There was no Philharmonia Orchestra Prom in 2014 but it now looks as if that was just a blip, notwithstanding Esa-Pekka Salonen’s growing prominence as a composer. While his own music has become more approachable, his interpretative style remains challengingly clean, clear and ‘modern’.
His Proms programming can still be provocative too. This one’s implied narrative about cultural identity and the fate of the Jewish people would have been more potent had the works been performed in chronological order but a journey into unambiguously sunlit uplands was preferred. Salonen avoided heavy-handedness throughout, despatching Schoenberg’s trilingual expressionist rant in record time and painting Mahler’s First Symphony in dazzling acrylic colours, an antidote perhaps to the bald deliberation (though lacking the cumulative strength) of Bernard Haitink’s recent Proms account of No.3. In between came one of Dutilleux’s late near-masterpieces in which the impossible subject of the Holocaust is gently alluded to rather than laid on with a trowel. The bill of fare attracted a large if not capacity audience, mostly very well behaved. The conductor used a baton throughout and managed to hold the silence following the Dutilleux, a remarkable achievement in itself.
First up was A Survivor from Warsaw (1947). The performance had been scheduled to feature Simon Russell Beale as narrator but there was a late stand-in in the form of the ever-reliable David Wilson-Johnson. In Los Angeles at the turn of the century Salonen must have created a rather different vibe with Leonard Nimoy of Star Trek fame. In London the veteran British baritone brought professional finesse and human passion to speech whose linear contour and pitch are predetermined in the notation. Schoenberg was himself responsible for the text. (No mitteleuropean accent was attempted.) Some find in these 99 tortured bars an apt portrayal of suffering and persecution, the final “Shema Yisrael” chorus a moving declaration of hope or at least defiance. Richard Taruskin famously thought otherwise, deriding what he called B-movie clichés, the Erich von Stroheim Nazi barking orders and “the kitsch-triumphalism” of the close, preferring the tangential approach of Steve Reich’s Different Trains. This seems a little OTT. As the composer put it in a letter to Kurt List, “The miracle is, to me, that all these people who might have forgotten, for years, that they are Jews, suddenly facing death, remember who they are.” Even today the twelve-tone idiom tends to be something you either love or hate. Salonen made the music feel less oppressive than usual even if the subject matter implied otherwise. Textures were razor-sharp.
An essentially orchestral score, Henri Dutilleux’s The Shadows of Time (1997) could scarcely be more different in tone. Work began only with the 50th-anniversary of the end of World War Two. The non-Jewish composer who endured the Nazi occupation of Paris saw the music as only partially concerned with “distant events whose intensity, in spite of the imprint of time, has never ceased to haunt me”. It is only when alluding more directly to the Holocaust in its third episode that he enters the hazardous aesthetic zone inhabited by the previous work. So did the French veteran offer too easy a response? His brief text – “Pourquoi nous? Pourquoi l’étoile?” (Why us? Why the star?) – was given here by three boy trebles (performances vary as to the precise solution) in oblique and discreet tribute to Anne Frank and all the innocent children of the world. This is ‘contemporary’, not-quite-tonal music at its most gorgeous and palatable. It sounds utterly personal too, however many of its ideas have roots in jazz or indeed the central movement of Bartók's Second Piano Concerto. Salonen ensured it all sounded iridescent enough to silence doubts about the rather woozy trajectory and consistently softish grain. While other Dutilleux pieces can boast a stronger sense of direction, the inevitability of the ticking clock is plain enough.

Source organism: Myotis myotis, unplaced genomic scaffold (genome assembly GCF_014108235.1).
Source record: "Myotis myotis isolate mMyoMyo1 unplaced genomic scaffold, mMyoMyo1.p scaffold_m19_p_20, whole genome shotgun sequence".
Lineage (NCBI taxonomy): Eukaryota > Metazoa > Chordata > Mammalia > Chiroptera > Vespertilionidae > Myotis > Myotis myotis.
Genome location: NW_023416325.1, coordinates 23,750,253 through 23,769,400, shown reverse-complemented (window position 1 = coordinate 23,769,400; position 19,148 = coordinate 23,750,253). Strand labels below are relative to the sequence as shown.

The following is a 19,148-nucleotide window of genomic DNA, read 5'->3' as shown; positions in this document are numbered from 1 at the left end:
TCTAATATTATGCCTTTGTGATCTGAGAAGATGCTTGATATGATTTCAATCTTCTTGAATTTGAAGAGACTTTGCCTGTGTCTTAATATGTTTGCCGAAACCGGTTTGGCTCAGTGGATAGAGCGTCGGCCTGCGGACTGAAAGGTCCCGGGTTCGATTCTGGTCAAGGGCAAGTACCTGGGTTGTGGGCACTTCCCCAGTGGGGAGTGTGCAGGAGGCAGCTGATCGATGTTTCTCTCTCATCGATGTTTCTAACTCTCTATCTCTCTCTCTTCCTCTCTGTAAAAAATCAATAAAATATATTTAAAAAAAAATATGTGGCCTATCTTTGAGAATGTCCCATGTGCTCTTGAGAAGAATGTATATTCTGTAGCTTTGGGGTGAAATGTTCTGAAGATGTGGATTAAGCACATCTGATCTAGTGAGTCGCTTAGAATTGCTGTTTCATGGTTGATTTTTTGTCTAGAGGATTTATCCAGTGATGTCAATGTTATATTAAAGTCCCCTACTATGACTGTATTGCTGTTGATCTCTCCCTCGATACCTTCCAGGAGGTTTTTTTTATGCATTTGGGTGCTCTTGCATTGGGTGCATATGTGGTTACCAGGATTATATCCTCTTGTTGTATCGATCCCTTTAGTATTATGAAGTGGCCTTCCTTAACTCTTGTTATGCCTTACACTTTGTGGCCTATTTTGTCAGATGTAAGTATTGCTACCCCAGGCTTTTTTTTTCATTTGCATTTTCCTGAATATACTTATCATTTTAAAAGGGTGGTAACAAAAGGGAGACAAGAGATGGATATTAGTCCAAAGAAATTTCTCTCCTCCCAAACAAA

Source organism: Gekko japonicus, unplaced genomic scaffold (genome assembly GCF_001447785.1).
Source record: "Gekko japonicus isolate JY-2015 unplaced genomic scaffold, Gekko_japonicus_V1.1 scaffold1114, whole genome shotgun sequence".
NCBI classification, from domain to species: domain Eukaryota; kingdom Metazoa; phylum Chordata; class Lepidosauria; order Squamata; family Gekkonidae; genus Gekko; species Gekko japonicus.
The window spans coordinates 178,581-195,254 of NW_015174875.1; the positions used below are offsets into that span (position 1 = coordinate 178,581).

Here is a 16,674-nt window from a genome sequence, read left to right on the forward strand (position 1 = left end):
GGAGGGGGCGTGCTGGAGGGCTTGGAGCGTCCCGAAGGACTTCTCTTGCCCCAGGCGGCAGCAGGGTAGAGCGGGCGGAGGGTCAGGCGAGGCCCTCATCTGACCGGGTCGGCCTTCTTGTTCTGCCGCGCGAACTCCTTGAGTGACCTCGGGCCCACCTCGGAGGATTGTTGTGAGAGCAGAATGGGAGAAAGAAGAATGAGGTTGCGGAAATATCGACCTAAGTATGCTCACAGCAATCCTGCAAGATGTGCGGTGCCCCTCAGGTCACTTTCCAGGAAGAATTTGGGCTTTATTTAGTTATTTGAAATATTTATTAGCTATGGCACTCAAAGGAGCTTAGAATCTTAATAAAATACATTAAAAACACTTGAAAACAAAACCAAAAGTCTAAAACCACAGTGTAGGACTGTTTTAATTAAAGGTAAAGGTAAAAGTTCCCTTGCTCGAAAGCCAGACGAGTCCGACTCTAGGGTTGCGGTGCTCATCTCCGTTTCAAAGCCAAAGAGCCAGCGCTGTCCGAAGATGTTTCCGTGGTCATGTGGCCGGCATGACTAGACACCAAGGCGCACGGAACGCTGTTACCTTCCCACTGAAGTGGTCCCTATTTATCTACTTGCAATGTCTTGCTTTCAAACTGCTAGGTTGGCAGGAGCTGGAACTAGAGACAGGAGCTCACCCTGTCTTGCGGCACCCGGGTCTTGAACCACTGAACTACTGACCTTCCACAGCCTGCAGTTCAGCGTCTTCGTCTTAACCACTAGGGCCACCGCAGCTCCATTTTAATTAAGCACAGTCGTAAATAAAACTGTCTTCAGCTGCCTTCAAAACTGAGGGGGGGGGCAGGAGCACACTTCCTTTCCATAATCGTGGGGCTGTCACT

Commentators were once reluctant to credit Mahler’s First Symphony with overtly Jewish colour, referring to the klezmer-ish third movement as Hungarian or using some other euphemism at a time when the composer was still unpopular and even subject to booing at the Proms. Salonen’s light, breezy rendering was very effective in its way, entirely characteristic of him if not of Mahler. Connections with the broader Austro-German symphonic tradition were attenuated. The violin desks were not separated although we did get the first-movement exposition repeat. In the third, Salonen rejected the regrettable contemporary tendency to allocate the opening double bass melody to the entire section but displayed plentiful evidence of Goyishe Kop (literally a non-Jewish head) later on.
Regardless of ethnicity, the likes of Rafael Kubelík and Leonard Bernstein created a potently ‘authentic’ atmosphere. Salonen’s, one felt, was Mahler’s late nineteenth-century nature symphony re-imagined as Stravinsky ballet music, every detail firmly contrived into being, the whole thing propulsive yet heartless. An anomaly of the Royal Albert Hall acoustic left some sections sounding like a triangle concerto. A bigger problem was the decision to place the horns so far to the left that when the players stood up for their spine-tingling denouement the effect was muted for those seated on the wrong side of the Hall.
As so often the Promenaders will have had a better balanced picture than well-heeled patrons. That perhaps is the unique selling point of the Proms as an institution so it’s worth putting up with the bordello lights and hideous cartoon graphics now projected around the rim of the stage. The latter are at least replaced by swatches of a plainer hue during the music-making.